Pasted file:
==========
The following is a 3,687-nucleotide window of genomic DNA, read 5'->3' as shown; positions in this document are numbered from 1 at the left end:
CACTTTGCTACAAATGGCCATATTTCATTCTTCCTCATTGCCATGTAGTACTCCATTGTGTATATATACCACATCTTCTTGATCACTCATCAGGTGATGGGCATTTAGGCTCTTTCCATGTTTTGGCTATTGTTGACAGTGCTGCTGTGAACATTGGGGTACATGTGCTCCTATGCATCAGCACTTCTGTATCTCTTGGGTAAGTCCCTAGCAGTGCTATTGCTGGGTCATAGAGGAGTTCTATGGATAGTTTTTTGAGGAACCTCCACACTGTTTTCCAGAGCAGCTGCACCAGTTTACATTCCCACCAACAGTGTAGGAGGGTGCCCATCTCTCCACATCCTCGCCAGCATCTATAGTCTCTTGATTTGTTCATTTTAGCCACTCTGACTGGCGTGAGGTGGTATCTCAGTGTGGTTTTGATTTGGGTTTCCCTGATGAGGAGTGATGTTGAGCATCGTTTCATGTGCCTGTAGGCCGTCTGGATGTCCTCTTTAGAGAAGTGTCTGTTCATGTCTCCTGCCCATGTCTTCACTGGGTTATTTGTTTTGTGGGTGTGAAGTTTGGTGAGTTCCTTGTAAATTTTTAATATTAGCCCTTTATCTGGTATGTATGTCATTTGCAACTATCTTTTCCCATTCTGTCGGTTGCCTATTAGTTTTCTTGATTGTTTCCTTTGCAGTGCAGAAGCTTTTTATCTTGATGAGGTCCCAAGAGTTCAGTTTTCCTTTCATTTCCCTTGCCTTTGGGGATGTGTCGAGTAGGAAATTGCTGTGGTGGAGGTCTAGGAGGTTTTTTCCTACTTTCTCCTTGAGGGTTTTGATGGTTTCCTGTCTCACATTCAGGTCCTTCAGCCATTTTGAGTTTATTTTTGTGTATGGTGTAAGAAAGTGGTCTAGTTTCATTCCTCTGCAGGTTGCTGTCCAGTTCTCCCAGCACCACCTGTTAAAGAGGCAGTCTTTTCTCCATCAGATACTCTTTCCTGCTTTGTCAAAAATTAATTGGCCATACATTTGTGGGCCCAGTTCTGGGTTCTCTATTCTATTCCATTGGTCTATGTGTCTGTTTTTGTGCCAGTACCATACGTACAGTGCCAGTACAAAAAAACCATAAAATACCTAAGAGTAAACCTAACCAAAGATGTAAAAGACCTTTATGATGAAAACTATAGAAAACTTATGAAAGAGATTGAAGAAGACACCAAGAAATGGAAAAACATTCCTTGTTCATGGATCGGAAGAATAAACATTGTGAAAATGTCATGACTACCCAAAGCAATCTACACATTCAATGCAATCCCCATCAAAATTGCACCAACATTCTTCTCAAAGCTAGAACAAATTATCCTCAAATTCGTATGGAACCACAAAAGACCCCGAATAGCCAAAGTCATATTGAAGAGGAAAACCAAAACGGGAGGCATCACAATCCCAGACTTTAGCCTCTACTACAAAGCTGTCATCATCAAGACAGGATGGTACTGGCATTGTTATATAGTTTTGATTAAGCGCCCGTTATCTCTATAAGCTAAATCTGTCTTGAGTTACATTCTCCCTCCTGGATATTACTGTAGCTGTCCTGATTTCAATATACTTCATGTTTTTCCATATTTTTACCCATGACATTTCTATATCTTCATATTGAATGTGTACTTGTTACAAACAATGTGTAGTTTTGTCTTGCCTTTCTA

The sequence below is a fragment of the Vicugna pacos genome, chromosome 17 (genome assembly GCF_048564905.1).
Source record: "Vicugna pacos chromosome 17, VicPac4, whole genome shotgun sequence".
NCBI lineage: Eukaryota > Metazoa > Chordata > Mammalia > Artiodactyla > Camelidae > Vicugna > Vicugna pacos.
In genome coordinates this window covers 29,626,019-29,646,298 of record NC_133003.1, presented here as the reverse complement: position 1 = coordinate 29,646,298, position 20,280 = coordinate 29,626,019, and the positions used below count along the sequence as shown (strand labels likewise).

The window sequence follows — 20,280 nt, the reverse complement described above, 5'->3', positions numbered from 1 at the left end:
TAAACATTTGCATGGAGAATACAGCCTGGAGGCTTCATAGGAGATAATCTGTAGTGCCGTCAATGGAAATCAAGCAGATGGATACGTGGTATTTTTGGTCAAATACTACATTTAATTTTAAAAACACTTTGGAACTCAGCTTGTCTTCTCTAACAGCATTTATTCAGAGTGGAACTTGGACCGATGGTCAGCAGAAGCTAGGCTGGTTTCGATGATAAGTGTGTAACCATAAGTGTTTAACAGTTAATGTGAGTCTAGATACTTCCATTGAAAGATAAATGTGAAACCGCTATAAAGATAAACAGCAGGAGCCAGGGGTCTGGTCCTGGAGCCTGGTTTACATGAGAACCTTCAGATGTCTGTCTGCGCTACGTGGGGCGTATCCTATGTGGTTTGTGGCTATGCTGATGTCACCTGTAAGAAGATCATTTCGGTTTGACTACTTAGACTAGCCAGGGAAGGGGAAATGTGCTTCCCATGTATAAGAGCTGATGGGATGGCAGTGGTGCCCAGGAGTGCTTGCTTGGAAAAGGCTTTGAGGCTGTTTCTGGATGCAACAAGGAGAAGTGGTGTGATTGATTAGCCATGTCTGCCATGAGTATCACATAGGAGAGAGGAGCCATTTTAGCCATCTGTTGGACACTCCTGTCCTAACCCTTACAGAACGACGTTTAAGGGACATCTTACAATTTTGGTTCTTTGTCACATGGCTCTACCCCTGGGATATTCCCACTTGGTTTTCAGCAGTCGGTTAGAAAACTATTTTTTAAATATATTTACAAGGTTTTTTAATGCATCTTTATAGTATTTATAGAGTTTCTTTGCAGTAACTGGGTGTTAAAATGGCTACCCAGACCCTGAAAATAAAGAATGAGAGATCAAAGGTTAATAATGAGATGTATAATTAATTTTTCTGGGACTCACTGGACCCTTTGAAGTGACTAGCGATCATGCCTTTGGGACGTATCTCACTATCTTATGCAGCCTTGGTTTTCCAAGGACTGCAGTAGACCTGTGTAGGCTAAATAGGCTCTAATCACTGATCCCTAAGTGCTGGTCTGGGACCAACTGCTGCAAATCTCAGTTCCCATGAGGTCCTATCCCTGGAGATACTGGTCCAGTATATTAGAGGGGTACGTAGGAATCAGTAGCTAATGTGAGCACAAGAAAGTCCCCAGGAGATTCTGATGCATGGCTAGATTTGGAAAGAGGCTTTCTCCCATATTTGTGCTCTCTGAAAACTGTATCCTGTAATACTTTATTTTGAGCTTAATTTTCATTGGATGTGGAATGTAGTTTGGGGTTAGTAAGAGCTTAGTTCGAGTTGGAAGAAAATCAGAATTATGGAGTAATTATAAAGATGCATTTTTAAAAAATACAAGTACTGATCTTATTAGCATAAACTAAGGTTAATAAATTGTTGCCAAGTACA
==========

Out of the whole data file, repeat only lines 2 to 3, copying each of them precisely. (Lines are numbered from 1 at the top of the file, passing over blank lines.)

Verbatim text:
CACTTTGCTACAAATGGCCATATTTCATTCTTCCTCATTGCCATGTAGTACTCCATTGTGTATATATACCACATCTTCTTGATCACTCATCAGGTGATGGGCATTTAGGCTCTTTCCATGTTTTGGCTATTGTTGACAGTGCTGCTGTGAACATTGGGGTACATGTGCTCCTATGCATCAGCACTTCTGTATCTCTTGGGTAAGTCCCTAGCAGTGCTATTGCTGGGTCATAGAGGAGTTCTATGGATAGTTTTTTGAGGAACCTCCACACTGTTTTCCAGAGCAGCTGCACCAGTTTACATTCCCACCAACAGTGTAGGAGGGTGCCCATCTCTCCACATCCTCGCCAGCATCTATAGTCTCTTGATTTGTTCATTTTAGCCACTCTGACTGGCGTGAGGTGGTATCTCAGTGTGGTTTTGATTTGGGTTTCCCTGATGAGGAGTGATGTTGAGCATCGTTTCATGTGCCTGTAGGCCGTCTGGATGTCCTCTTTAGAGAAGTGTCTGTTCATGTCTCCTGCCCATGTCTTCACTGGGTTATTTGTTTTGTGGGTGTGAAGTTTGGTGAGTTCCTTGTAAATTTTTAATATTAGCCCTTTATCTGGTATGTATGTCATTTGCAACTATCTTTTCCCATTCTGTCGGTTGCCTATTAGTTTTCTTGATTGTTTCCTTTGCAGTGCAGAAGCTTTTTATCTTGATGAGGTCCCAAGAGTTCAGTTTTCCTTTCATTTCCCTTGCCTTTGGGGATGTGTCGAGTAGGAAATTGCTGTGGTGGAGGTCTAGGAGGTTTTTTCCTACTTTCTCCTTGAGGGTTTTGATGGTTTCCTGTCTCACATTCAGGTCCTTCAGCCATTTTGAGTTTATTTTTGTGTATGGTGTAAGAAAGTGGTCTAGTTTCATTCCTCTGCAGGTTGCTGTCCAGTTCTCCCAGCACCACCTGTTAAAGAGGCAGTCTTTTCTCCATCAGATACTCTTTCCTGCTTTGTCAAAAATTAATTGGCCATACATTTGTGGGCCCAGTTCTGGGTTCTCTATTCTATTCCATTGGTCTATGTGTCTGTTTTTGTGCCAGTACCATACGTACAGTGCCAGTACAAAAAAACCATAAAATACCTAAGAGTAAACCTAACCAAAGATGTAAAAGACCTTTATGATGAAAACTATAGAAAACTTATGAAAGAGATTGAAGAAGACACCAAGAAATGGAAAAACATTCCTTGTTCATGGATCGGAAGAATAAACATTGTGAAAATGTCATGACTACCCAAAGCAATCTACACATTCAATGCAATCCCCATCAAAATTGCACCAACATTCTTCTCAAAGCTAGAACAAATTATCCTCAAATTCGTATGGAACCACAAAAGACCCCGAATAGCCAAAGTCATATTGAAGAGGAAAACCAAAACGGGAGGCATCACAATCCCAGACTTTAGCCTCTACTACAAAGCTGTCATCATCAAGACAGGATGGTACTGGCATTGTTATATAGTTTTGATTAAGCGCCCGTTATCTCTATAAGCTAAATCTGTCTTGAGTTACATTCTCCCTCCTGGATATTACTGTAGCTGTCCTGATTTCAATATACTTCATGTTTTTCCATATTTTTACCCATGACATTTCTATATCTTCATATTGAATGTGTACTTGTTACAAACAATGTGTAGTTTTGTCTTGCCTTTCTA

The sequence below is a fragment of the Vicugna pacos genome, chromosome 17 (genome assembly GCF_048564905.1).